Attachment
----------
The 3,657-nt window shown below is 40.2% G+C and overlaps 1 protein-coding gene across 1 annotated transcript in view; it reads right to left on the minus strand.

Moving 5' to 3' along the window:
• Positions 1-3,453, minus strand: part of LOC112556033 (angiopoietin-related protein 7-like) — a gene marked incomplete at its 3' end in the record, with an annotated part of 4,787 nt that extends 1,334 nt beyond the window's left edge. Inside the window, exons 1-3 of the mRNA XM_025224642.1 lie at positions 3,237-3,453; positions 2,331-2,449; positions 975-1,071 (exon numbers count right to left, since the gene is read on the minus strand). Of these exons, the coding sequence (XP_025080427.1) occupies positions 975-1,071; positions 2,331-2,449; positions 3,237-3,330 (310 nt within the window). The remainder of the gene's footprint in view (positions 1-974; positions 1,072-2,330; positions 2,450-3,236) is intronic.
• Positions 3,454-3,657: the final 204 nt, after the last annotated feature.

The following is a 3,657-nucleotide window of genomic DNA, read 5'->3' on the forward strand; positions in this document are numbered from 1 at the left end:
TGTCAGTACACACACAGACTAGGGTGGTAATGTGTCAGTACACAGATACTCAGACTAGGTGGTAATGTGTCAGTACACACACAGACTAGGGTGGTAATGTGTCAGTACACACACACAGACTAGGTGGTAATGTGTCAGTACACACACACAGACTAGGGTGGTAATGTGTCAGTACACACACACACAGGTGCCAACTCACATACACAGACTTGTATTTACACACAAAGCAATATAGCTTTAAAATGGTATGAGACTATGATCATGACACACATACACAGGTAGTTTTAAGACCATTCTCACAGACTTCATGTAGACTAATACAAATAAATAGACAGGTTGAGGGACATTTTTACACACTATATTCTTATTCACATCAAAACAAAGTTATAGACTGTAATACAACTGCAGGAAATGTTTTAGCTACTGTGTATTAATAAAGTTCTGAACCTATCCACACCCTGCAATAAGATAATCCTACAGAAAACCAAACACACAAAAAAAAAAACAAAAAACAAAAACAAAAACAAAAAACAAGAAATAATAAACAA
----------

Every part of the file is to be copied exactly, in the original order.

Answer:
The 3,657-nt window shown below is 40.2% G+C and overlaps 1 protein-coding gene across 1 annotated transcript in view; it reads right to left on the minus strand.

Moving 5' to 3' along the window:
• Positions 1-3,453, minus strand: part of LOC112556033 (angiopoietin-related protein 7-like) — a gene marked incomplete at its 3' end in the record, with an annotated part of 4,787 nt that extends 1,334 nt beyond the window's left edge. Inside the window, exons 1-3 of the mRNA XM_025224642.1 lie at positions 3,237-3,453; positions 2,331-2,449; positions 975-1,071 (exon numbers count right to left, since the gene is read on the minus strand). Of these exons, the coding sequence (XP_025080427.1) occupies positions 975-1,071; positions 2,331-2,449; positions 3,237-3,330 (310 nt within the window). The remainder of the gene's footprint in view (positions 1-974; positions 1,072-2,330; positions 2,450-3,236) is intronic.
• Positions 3,454-3,657: the final 204 nt, after the last annotated feature.

The following is a 3,657-nucleotide window of genomic DNA, read 5'->3' on the forward strand; positions in this document are numbered from 1 at the left end:
TGTCAGTACACACACAGACTAGGGTGGTAATGTGTCAGTACACAGATACTCAGACTAGGTGGTAATGTGTCAGTACACACACAGACTAGGGTGGTAATGTGTCAGTACACACACACAGACTAGGTGGTAATGTGTCAGTACACACACACAGACTAGGGTGGTAATGTGTCAGTACACACACACACAGGTGCCAACTCACATACACAGACTTGTATTTACACACAAAGCAATATAGCTTTAAAATGGTATGAGACTATGATCATGACACACATACACAGGTAGTTTTAAGACCATTCTCACAGACTTCATGTAGACTAATACAAATAAATAGACAGGTTGAGGGACATTTTTACACACTATATTCTTATTCACATCAAAACAAAGTTATAGACTGTAATACAACTGCAGGAAATGTTTTAGCTACTGTGTATTAATAAAGTTCTGAACCTATCCACACCCTGCAATAAGATAATCCTACAGAAAACCAAACACACAAAAAAAAAAACAAAAAACAAAAACAAAAACAAAAAACAAGAAATAATAAACAA